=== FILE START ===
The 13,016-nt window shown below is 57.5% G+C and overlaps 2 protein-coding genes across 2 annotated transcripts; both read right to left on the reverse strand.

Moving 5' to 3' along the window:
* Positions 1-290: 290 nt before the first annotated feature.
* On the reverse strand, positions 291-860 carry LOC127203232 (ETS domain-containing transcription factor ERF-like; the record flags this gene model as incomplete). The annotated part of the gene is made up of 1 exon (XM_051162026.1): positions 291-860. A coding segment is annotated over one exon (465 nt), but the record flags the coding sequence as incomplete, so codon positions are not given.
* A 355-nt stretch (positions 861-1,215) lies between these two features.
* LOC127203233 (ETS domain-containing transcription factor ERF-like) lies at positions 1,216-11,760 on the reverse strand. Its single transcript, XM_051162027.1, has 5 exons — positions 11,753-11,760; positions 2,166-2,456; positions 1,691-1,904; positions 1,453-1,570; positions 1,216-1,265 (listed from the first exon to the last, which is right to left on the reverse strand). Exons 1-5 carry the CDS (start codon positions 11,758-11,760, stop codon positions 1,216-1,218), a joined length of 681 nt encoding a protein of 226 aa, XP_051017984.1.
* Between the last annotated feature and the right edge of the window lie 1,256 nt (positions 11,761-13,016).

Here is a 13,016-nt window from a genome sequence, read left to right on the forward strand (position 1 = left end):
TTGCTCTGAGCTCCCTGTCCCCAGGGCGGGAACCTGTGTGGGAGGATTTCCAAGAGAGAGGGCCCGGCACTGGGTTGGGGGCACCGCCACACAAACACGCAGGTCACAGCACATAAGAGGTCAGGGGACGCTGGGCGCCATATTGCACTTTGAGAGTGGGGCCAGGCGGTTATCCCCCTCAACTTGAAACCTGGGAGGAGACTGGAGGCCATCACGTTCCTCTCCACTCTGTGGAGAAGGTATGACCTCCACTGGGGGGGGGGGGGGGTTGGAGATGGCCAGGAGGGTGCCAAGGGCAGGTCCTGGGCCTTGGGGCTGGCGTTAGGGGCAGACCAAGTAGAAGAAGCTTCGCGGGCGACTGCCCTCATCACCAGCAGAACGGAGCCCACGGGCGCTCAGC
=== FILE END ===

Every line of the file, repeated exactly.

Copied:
The 13,016-nt window shown below is 57.5% G+C and overlaps 2 protein-coding genes across 2 annotated transcripts; both read right to left on the reverse strand.

Moving 5' to 3' along the window:
* Positions 1-290: 290 nt before the first annotated feature.
* On the reverse strand, positions 291-860 carry LOC127203232 (ETS domain-containing transcription factor ERF-like; the record flags this gene model as incomplete). The annotated part of the gene is made up of 1 exon (XM_051162026.1): positions 291-860. A coding segment is annotated over one exon (465 nt), but the record flags the coding sequence as incomplete, so codon positions are not given.
* A 355-nt stretch (positions 861-1,215) lies between these two features.
* LOC127203233 (ETS domain-containing transcription factor ERF-like) lies at positions 1,216-11,760 on the reverse strand. Its single transcript, XM_051162027.1, has 5 exons — positions 11,753-11,760; positions 2,166-2,456; positions 1,691-1,904; positions 1,453-1,570; positions 1,216-1,265 (listed from the first exon to the last, which is right to left on the reverse strand). Exons 1-5 carry the CDS (start codon positions 11,758-11,760, stop codon positions 1,216-1,218), a joined length of 681 nt encoding a protein of 226 aa, XP_051017984.1.
* Between the last annotated feature and the right edge of the window lie 1,256 nt (positions 11,761-13,016).

Here is a 13,016-nt window from a genome sequence, read left to right on the forward strand (position 1 = left end):
TTGCTCTGAGCTCCCTGTCCCCAGGGCGGGAACCTGTGTGGGAGGATTTCCAAGAGAGAGGGCCCGGCACTGGGTTGGGGGCACCGCCACACAAACACGCAGGTCACAGCACATAAGAGGTCAGGGGACGCTGGGCGCCATATTGCACTTTGAGAGTGGGGCCAGGCGGTTATCCCCCTCAACTTGAAACCTGGGAGGAGACTGGAGGCCATCACGTTCCTCTCCACTCTGTGGAGAAGGTATGACCTCCACTGGGGGGGGGGGGGGGTTGGAGATGGCCAGGAGGGTGCCAAGGGCAGGTCCTGGGCCTTGGGGCTGGCGTTAGGGGCAGACCAAGTAGAAGAAGCTTCGCGGGCGACTGCCCTCATCACCAGCAGAACGGAGCCCACGGGCGCTCAGC